Read the government advice

Is it safe to stroke other people’s cats and/or let them in my house?

Because of the possibility of COVID-19 transferring from an infected person to the fur of a cat and because so little is known about how long the virus might survive on the fur we advise against stroking or picking up strange cats (eg in the street).

If a paper collar needs to be fitted to a stray cat, it’s important to minimise contact with the cat as much as possible and maintain good hygiene. Wash your hands with soap and hot water before and after handling the cat.

We also advise against allowing other people’s cats, stray or ‘community cats’ into your house. We know that some cats do like to live in several households and ‘visit’ but not allowing them in during the current crisis will minimise any risks of cats helping to spread COVID-19.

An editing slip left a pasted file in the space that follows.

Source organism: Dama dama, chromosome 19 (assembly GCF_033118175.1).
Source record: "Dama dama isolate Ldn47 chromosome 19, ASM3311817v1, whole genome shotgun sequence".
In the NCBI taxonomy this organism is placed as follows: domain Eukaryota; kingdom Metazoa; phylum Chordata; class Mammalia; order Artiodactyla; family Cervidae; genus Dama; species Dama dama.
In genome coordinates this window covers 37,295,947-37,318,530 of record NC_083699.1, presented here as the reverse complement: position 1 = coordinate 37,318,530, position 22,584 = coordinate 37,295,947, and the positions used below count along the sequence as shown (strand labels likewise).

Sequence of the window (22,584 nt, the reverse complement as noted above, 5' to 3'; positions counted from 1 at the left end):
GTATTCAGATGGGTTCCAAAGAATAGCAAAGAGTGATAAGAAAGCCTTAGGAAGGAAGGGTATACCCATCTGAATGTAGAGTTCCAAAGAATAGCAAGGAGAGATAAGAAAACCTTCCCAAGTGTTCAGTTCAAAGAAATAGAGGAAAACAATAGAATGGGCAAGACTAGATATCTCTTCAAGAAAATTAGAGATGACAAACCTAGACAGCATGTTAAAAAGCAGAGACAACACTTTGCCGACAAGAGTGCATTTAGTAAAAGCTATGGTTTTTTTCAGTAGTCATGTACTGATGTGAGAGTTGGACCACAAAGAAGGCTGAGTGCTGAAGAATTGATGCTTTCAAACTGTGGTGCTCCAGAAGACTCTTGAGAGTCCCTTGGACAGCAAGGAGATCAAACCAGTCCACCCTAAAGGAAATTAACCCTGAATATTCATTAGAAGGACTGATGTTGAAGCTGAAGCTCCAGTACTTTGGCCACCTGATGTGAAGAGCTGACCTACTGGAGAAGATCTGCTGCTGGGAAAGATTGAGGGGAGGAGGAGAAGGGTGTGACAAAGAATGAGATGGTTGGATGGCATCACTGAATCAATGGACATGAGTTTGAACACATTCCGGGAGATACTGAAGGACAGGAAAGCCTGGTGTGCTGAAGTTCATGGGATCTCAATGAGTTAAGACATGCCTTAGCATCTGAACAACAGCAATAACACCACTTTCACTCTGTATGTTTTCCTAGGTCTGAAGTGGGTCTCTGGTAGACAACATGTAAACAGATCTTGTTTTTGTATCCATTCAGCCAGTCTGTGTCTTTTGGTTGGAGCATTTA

Can I still feed community cats and/or feral colonies?

Government advice on travel is under constant review and many areas are subject to local restrictions on movement. We advise you check government guidance for where you live and for where the feral cats reside.

With the current restrictions on travel, any feeding of community, stray or feral colonies of cats might be incorporated into a daily walk for exercise if the cats live locally. If the cats are on your own land, eg they come into your garden, feeding can continue. In both cases take care to avoid any contact with the cats, such as stroking. In all cases ensure good hygiene, particularly washing your hands with soap and hot water.

Information is correct as of 8 February 2020. For up to date information on coronavirus, visit www.gov.uk/coronavirus